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Red squirrel

Britain has just 160,000 or so native red squirrels. About 75% of them live in Scotland’s woodlands, parks and gardens.

Red squirrels rely on a range of woodland habitats, from conifer forest to broadleaf woodland. They feed, nest and breed in trees and need good amounts of well-managed woodland to survive. Changes to either the type of tree or the design of the woodland can significantly affect populations.

Where suitable habitat is patchy, red squirrel populations can become isolated from each other and/or their food sources. There may also be a higher risk of predation where animals are forced to cross open ground.

Loss of woodland in the past has caused difficulties for red squirrels, but our woodlands are currently expanding.

Threats to red squirrels

The biggest problem is the grey squirrel, introduced from North America in the late 19th and early 20th century. Sadly, the grey squirrel out-competes the smaller, more specialised red squirrel across much of its range. Once widespread, our native species was soon lost from most of England and Wales.

Grey squirrels also brought with them diseases that presented new threats to red squirrels, most notably squirrelpox. Fatal to red squirrels, this virus is currently found only in south Scotland. But it has proved very hard to contain and the rest of the Scottish population is at risk.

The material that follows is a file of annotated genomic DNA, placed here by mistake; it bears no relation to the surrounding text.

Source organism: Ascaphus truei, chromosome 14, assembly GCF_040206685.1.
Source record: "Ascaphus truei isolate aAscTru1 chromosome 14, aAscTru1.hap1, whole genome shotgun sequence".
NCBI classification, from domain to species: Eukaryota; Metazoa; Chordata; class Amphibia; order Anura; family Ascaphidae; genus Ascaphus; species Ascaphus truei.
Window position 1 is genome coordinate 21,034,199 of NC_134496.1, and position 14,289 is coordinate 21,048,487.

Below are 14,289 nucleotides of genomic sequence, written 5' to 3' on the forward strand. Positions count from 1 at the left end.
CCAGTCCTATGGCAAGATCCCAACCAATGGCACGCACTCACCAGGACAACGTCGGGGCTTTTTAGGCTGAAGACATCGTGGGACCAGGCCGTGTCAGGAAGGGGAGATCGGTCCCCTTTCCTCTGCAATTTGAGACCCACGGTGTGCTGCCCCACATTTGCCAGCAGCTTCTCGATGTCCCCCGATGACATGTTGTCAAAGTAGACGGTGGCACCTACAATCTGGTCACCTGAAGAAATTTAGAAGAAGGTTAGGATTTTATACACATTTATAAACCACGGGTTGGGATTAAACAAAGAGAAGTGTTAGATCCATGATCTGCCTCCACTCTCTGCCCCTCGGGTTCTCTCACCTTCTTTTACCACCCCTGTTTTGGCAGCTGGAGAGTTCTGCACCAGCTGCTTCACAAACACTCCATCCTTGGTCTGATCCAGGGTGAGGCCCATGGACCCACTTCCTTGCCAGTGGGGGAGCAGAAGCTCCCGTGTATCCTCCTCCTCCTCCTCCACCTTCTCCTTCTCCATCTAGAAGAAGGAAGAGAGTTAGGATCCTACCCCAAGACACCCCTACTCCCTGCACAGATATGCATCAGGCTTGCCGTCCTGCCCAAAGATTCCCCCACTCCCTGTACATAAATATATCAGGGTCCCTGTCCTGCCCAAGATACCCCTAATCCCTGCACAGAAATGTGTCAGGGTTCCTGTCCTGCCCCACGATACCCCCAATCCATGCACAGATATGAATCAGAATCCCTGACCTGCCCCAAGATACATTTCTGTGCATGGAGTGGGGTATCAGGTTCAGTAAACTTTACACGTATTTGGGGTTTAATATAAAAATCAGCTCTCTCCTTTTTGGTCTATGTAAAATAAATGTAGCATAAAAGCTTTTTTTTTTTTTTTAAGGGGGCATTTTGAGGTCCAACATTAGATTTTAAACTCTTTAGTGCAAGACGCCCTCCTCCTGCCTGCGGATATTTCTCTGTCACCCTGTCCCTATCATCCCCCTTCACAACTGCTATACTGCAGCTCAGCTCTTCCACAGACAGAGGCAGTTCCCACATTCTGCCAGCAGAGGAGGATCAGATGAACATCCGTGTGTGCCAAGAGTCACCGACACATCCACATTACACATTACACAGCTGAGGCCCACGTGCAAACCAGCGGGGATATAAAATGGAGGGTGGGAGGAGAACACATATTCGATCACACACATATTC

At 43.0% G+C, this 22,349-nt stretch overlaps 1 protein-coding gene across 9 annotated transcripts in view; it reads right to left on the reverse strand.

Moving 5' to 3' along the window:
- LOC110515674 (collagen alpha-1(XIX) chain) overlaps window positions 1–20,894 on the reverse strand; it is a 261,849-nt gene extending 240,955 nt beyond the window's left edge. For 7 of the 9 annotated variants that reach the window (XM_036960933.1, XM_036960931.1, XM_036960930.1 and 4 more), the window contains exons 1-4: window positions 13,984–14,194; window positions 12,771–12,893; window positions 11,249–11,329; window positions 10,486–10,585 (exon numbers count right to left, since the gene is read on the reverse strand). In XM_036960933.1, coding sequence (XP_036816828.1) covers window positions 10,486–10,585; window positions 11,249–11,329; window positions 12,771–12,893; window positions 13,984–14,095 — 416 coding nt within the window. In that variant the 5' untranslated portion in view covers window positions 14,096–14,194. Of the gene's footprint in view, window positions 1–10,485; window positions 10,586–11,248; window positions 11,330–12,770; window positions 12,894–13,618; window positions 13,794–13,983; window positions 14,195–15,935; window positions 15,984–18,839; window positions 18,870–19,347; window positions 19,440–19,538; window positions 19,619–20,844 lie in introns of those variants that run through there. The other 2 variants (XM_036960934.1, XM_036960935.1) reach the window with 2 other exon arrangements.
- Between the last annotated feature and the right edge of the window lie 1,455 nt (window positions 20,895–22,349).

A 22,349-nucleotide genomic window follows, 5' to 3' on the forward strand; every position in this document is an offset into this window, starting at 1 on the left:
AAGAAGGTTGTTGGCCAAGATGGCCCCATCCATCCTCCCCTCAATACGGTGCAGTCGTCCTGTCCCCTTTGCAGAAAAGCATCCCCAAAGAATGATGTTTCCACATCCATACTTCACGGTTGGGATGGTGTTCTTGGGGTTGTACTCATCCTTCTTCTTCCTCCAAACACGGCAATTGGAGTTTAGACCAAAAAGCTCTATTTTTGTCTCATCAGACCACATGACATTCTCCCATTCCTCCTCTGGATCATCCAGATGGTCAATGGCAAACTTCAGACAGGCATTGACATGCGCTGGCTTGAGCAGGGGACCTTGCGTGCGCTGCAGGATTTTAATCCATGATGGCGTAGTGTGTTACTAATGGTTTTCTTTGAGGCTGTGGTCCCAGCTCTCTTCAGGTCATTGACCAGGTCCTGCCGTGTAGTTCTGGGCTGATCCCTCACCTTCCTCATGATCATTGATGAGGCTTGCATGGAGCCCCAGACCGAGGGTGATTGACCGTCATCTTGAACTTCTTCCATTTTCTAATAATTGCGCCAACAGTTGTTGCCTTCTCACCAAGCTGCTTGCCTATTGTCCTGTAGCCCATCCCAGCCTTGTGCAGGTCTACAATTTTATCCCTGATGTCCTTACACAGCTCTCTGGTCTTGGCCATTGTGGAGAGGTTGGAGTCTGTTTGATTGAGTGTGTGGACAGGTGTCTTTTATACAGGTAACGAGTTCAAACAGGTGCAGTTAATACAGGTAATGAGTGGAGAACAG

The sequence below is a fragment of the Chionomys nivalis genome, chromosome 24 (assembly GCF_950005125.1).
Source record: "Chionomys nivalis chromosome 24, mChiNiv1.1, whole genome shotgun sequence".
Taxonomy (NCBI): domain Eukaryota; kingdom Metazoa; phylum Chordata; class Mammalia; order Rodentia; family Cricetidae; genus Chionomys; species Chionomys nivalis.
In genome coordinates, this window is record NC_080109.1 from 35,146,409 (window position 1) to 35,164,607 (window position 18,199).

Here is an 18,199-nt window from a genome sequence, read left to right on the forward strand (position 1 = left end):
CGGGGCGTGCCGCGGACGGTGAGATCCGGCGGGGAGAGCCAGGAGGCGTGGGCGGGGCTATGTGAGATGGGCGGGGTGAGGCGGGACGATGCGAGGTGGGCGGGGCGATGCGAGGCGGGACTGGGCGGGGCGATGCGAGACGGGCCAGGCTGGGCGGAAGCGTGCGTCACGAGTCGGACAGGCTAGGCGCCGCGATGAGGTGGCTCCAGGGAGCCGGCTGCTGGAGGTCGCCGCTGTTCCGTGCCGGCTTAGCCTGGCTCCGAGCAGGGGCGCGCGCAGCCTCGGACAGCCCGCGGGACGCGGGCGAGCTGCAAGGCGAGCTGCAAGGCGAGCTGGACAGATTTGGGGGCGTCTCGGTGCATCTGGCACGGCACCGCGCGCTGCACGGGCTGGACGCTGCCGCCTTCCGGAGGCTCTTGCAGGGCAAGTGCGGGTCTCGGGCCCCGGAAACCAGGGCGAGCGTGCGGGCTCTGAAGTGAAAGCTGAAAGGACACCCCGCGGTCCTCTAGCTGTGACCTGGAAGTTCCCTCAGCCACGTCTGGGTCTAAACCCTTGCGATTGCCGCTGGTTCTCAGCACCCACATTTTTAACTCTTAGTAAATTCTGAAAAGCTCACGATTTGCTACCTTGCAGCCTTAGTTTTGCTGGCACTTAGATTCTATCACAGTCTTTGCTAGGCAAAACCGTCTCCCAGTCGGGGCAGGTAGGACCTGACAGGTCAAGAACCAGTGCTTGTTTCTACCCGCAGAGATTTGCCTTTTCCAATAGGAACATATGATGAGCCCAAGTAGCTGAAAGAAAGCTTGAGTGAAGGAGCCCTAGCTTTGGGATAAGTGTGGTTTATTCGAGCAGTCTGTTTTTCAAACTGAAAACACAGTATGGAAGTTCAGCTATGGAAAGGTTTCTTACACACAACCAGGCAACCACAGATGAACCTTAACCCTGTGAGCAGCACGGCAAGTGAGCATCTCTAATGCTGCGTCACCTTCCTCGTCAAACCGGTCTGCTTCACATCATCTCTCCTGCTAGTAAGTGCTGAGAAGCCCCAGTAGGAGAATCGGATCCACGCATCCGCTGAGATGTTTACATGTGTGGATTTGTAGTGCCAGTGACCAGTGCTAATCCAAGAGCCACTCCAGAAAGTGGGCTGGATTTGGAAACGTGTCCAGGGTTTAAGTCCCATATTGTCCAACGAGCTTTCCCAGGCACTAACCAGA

Squirrelpox is possibly the single greatest risk to the future of red squirrels in Scotland.

Conservation of red squirrels

The red squirrel was one of the first species identified as needing urgent action as a UK Biodiversity Action Plan priority terrestrial mammal species.  In 2007, we included it on our Species Action Framework.  The Scottish Strategy for Red Squirrel Conservation was updated in 2015.

Our main action has been to support the Saving Scotland’s Red Squirrel (SSRS) project as a partner. SSRS has greatly improved our knowledge of red and grey squirrel populations.

Project work has focused on:

  • the control of grey squirrels to protect red squirrels in key areas
  • securing red squirrels in south Scotland against risk from squirrelpox

Growing evidence tells us red squirrels have benefited from this work, and the challenge now is to how protect Scotland’s red squirrels in the long-term.

Forestry Commission Scotland is one of many partners involved in developing 18 public and private forest areas, and the Isle of Arran, as red squirrel stronghold sites. It provides guidance and advice on managing the sites for red squirrels.

The Saving Scotland's Red Squirrels and UK Red Squirrel Group are also vital sources of ideas and support for red squirrel conservation work.

Protection of red squirrels

Find out about the red squirrel as a protected species.

Learn about red squirrels and licensing.

Read our guidance for planners and developers on protected animals.

Report a sighting

Find out how to submit records of mammal sightings on The Mammal Society website.

Find out more

Naturally Scottish: Red Squirrels